Just as the invention of email revolutionised communication, reducing the transfer of the written word to a single click, cloud computing is changing the way the world works. A combination of cloud computing and widespread WiFi connectivity is bringing people together – with powerful potential.
This cloud concept isn’t new. If you’ve ever emailed work to yourself, you have been using cloud storage, storing your work on a web server. Cloud storage gives multiple simultaneous users remote access to your data, which may include videos, documents and photographs.
With cloud storage like Dropbox, Microsoft Skydrive or Google Docs, your documents are stored on a different server to your computer. You can access them from any device with an internet connection, anywhere in the world.
Cloud computing takes this one step further, giving you the ability to run software that’s in the cloud. You may be able to access Google Maps from your smartphone for directions to your destination, but that doesn’t mean your phone has the world’s maps stored on it, nor does it have to calculate directions from where you are. This is done by Google.
To put it simply, cloud computing has eliminated restrictions previously imposed on us by our technology. A device no longer has to be capable of carrying out every process you require: these calculations can be passed on to more powerful computers through the UK’s widespread WiFi or 3G.
No longer are we tied to the office computer to finish a project in time: wrap up your to-do list on the train and get back from the office an hour earlier. Skype your relatives overseas or simply play Song Pop against your Facebook friends.
The possibilities are endless, varying from the boredom buster to the revolutionary. Crowdsourcing through open brainstorming sessions has led to scientific and mathematical problems being solved, charity funds skyrocketing and even world-changing political movements.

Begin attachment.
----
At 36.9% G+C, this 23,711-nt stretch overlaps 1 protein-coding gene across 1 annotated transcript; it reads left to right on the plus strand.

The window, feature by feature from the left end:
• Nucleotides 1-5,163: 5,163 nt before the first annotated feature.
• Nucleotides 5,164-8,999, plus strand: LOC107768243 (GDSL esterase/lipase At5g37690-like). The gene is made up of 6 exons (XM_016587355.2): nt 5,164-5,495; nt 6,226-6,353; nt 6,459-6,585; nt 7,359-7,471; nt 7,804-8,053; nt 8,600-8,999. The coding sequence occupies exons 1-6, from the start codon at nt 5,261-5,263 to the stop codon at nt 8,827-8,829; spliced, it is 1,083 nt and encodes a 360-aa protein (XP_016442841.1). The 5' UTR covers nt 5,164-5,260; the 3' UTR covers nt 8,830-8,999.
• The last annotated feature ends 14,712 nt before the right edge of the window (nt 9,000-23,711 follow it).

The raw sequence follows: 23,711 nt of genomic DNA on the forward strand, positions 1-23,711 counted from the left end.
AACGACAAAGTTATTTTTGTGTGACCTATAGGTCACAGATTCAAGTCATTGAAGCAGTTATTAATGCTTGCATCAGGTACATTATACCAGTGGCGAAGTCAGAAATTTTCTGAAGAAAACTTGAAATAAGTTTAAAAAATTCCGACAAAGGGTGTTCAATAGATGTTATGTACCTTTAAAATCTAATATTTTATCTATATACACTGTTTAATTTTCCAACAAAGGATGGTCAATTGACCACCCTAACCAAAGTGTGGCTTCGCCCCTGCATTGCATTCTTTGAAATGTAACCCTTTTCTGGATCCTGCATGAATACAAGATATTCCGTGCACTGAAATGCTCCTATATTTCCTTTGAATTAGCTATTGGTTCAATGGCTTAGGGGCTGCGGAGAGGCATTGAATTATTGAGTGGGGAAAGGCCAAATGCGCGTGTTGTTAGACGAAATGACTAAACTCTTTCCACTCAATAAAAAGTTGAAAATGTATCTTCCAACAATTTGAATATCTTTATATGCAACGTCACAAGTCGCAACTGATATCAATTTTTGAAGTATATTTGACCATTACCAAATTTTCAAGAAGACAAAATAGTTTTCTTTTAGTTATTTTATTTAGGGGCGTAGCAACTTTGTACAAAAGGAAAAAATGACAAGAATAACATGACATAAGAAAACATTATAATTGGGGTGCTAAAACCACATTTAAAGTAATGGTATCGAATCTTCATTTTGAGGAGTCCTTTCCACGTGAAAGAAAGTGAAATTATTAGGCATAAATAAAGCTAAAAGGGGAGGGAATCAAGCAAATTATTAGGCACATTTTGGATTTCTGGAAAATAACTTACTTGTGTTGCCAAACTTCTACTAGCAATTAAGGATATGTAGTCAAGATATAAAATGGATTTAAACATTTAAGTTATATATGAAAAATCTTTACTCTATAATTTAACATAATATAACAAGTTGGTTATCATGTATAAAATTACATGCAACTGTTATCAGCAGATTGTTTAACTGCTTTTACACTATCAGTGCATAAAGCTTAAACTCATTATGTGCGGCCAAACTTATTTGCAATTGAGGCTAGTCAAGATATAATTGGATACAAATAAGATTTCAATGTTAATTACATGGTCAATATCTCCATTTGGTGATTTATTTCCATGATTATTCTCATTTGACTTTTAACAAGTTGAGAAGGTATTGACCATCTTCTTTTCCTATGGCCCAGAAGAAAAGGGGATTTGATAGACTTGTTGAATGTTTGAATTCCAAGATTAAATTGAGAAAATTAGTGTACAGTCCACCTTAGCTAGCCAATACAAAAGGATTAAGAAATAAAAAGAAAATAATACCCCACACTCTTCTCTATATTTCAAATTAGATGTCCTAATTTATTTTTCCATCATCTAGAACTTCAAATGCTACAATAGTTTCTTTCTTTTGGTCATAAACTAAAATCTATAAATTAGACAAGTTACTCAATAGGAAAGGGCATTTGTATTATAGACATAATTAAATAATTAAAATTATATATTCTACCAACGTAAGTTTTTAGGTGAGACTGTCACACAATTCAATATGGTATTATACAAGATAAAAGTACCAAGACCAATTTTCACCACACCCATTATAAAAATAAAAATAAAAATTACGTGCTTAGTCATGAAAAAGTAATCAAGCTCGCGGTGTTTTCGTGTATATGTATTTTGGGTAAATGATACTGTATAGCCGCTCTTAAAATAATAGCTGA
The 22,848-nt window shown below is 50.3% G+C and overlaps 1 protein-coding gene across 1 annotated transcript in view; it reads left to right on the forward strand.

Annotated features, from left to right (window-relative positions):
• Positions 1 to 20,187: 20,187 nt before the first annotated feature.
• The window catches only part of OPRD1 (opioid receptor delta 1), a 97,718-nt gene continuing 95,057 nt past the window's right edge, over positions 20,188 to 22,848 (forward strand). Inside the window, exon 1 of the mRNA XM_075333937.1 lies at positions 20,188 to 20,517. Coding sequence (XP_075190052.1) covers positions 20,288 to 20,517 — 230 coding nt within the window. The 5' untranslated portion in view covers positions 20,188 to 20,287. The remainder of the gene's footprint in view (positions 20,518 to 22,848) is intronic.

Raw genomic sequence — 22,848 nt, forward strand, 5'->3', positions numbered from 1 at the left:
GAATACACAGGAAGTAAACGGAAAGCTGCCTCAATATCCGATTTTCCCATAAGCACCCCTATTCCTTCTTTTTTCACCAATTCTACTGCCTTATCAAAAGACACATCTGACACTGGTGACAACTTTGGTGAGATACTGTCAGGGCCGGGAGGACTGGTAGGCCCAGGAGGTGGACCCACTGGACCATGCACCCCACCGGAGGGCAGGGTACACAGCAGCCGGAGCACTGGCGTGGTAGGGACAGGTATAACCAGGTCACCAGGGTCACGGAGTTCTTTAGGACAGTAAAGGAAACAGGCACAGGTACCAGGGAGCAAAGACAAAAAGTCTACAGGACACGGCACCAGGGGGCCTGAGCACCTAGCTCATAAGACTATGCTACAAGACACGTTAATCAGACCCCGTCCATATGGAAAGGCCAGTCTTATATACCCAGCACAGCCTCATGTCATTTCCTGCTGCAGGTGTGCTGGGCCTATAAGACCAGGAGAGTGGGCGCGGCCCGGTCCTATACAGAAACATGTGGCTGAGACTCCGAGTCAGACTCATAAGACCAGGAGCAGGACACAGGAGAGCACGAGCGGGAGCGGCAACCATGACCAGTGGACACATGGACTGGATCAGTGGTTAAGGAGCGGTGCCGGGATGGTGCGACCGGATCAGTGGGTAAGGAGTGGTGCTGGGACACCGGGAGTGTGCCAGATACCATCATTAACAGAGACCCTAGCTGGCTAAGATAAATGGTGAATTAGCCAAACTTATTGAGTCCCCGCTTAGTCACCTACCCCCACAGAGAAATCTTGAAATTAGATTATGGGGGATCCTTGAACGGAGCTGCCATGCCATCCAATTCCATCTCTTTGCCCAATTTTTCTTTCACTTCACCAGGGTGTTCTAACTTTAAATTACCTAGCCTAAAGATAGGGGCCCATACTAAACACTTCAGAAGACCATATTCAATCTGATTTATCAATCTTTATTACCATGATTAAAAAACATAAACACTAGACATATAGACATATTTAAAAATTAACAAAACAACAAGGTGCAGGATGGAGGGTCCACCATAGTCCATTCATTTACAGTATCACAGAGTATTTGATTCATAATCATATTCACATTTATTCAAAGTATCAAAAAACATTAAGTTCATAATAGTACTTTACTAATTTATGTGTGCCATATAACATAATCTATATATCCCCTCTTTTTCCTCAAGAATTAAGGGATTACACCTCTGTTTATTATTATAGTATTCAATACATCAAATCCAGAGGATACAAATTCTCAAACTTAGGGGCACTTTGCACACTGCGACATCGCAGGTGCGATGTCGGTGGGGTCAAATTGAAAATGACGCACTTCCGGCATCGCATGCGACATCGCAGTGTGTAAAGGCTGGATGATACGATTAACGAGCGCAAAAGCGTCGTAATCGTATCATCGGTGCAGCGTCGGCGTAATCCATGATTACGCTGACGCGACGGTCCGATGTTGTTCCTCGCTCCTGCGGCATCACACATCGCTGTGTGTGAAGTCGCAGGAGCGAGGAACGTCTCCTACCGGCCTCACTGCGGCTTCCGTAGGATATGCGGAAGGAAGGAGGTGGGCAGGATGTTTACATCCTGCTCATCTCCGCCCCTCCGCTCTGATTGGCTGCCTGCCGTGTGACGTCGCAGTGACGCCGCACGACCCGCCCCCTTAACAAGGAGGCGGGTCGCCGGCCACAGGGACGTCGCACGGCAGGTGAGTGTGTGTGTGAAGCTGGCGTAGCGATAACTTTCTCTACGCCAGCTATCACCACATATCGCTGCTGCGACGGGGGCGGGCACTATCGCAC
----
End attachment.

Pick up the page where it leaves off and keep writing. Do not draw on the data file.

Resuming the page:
Unlocking the unlimited potential of the Cloud with WiFi
Anyone with a laptop, netbook, tablet or smartphone with internet access can benefit from cloud computing. While a WiFi connection allows the public access to utilise the cloud computing services they have become dependent on, it in turn also benefits businesses and event organisers.
Coffee shops and restaurants across the UK (including McDonalds and Starbucks) have attributed an increase in revenue to their decisions to offer free WiFi. During the London 2012 Olympic Games 80 tube stations offered WiFi access, further increasing expectancy for connectivity wherever we are.
While we may not be conscious of our dependency on cloud computing, it only takes a moment of no connectivity to realise we have come to expect WiFi and cloud computing anywhere and everywhere.
WiFi is even expected at events like conferences, gigs, festivals and road shows, and event organisers achieve this through temporary connections. This enables guests to collaborate on work and problem solving or promote the event through social media status updates, photos and discussion, and allows any press in attendance to carry out their work.
Cloud computing enables all these things, but it’s important to remember that without a reliable WiFi connection, this advancement in technology is worthless. Businesses and event organisers need to provide this connectivity to give visitors and guests the service they expect.
Guest post contributed by Kadie Dobson on behalf of Noba. Visit the Noba website to find out how a temporary WiFi connection can boost your conference or event, or see their full list of services here.